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Building a Brick Oven (Part 1)

In 2013 we took on the adventure of building our own bakery.  This revolved around constructing a brick oven which we connected to our attached garage, then made the garage into the bakehouse:

First, right before all the crazy construction started, our firstborn son Reuben Steward McGrath was born on February 6, 2013!

A couple of weeks later the refractory material arrived from Georgia, about 18,000 pounds of firebrick, mortar, and cement.
Digging the footers
Ready to pour
Pouring the footers
Block delivery
The wall going on the north side of the oven, to block the wind at the bakehouse door entrance.
And the building of the oven begins!  8" block that we will build the oven on top of.
Six courses of 8" block on the interior raises it to a two foot starting height.  The 6" block around the outside will later be built up to create the walls around the oven, with insulation between the two layers.
And in the meantime, the oven doors from Germany have finally arrived!

A brace to keep the post square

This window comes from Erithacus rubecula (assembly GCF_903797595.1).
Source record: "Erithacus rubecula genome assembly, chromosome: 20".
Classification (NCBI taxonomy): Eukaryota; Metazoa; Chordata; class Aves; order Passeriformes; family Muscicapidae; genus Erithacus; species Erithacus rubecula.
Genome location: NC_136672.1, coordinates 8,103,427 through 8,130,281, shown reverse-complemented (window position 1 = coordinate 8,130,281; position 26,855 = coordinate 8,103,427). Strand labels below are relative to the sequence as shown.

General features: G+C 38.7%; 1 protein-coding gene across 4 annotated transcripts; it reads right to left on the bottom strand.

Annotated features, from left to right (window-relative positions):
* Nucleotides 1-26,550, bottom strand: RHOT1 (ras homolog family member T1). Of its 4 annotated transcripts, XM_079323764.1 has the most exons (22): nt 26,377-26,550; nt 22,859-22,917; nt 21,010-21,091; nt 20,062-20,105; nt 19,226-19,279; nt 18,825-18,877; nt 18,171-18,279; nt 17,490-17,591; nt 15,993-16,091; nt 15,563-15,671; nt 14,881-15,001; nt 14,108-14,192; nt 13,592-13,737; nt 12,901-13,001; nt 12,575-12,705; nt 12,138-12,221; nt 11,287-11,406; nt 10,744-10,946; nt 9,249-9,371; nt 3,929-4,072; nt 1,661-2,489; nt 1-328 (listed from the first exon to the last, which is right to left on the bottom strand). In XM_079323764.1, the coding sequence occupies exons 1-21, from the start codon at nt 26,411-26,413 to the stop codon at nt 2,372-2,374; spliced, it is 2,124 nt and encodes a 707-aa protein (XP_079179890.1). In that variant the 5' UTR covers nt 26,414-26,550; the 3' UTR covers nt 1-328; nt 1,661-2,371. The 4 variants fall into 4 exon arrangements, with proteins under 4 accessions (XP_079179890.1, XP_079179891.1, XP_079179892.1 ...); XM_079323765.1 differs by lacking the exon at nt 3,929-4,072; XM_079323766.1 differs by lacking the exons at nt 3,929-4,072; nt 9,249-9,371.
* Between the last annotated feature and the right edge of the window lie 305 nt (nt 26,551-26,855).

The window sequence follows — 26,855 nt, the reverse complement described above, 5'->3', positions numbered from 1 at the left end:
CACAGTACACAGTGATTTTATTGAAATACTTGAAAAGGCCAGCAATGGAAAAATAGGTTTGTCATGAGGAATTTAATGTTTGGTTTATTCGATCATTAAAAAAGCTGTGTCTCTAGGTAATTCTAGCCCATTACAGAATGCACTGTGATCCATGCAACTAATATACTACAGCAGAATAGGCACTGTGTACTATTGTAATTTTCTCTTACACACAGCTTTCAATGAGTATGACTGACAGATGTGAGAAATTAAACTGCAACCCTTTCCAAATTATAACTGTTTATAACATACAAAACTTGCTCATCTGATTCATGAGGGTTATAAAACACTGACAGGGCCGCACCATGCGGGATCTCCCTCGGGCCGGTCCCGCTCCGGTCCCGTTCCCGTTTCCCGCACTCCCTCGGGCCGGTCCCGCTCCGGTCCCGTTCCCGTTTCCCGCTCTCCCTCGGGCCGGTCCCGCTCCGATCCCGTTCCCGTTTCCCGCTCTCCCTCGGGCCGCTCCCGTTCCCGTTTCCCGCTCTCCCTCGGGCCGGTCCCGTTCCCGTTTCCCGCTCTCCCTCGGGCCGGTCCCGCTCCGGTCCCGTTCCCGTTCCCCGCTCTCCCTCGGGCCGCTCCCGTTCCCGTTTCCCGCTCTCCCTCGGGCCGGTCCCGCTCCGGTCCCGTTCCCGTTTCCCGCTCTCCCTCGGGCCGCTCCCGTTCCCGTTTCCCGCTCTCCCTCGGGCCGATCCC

The first truss
A few more
The gable end is up.
Try putting the water and ice barrier on a roof at the top of a hill with 40 mph gusts!
Filling the cavity under the oven with stone. There is no question that this will hold the weight of the oven now
We filled the main cavity with stone, and then built a frame for the two cavities in the front, the one on the left for the ash dump, and the one on the right for storage.
We framed for the pour, laid plastic down to prevent water from escaping the concrete, and now are tying the rebar together to create a strong mesh.
The final rebar reinforcement mesh - the little wooden blocks were removed right before the pour.
Knock out frame for the ash dump
Shingled roof and slab
The poured slab

We extended the garage a little bit in front of the oven

The poured slab

The damper for the ash dump is installed and a concrete wall to protect the insulation that will go up next.

Cutting the Calcium Silicate boards for our insulation layer.
All our refractory concrete and some cut cal-sil boards
The first layer of cal-sil boards are being glued into place with a thin-set mortar.
Mixing some thin-set mortar
Cal-sil boards are now protected from the repetitive dumping of our daily ashes
The second layer of cal-sil boards out of three.
The third layer gets a coat of thin-set mortar and then cement board is attached to it.
One of the thermocouples we will install in the hearth bricks for temperature readings
Putting the thermocouples in place
Rented a cement mixer for the refractory slab
We had to shovel the concrete up onto the form

Screeding the slab

This was the last step for the day

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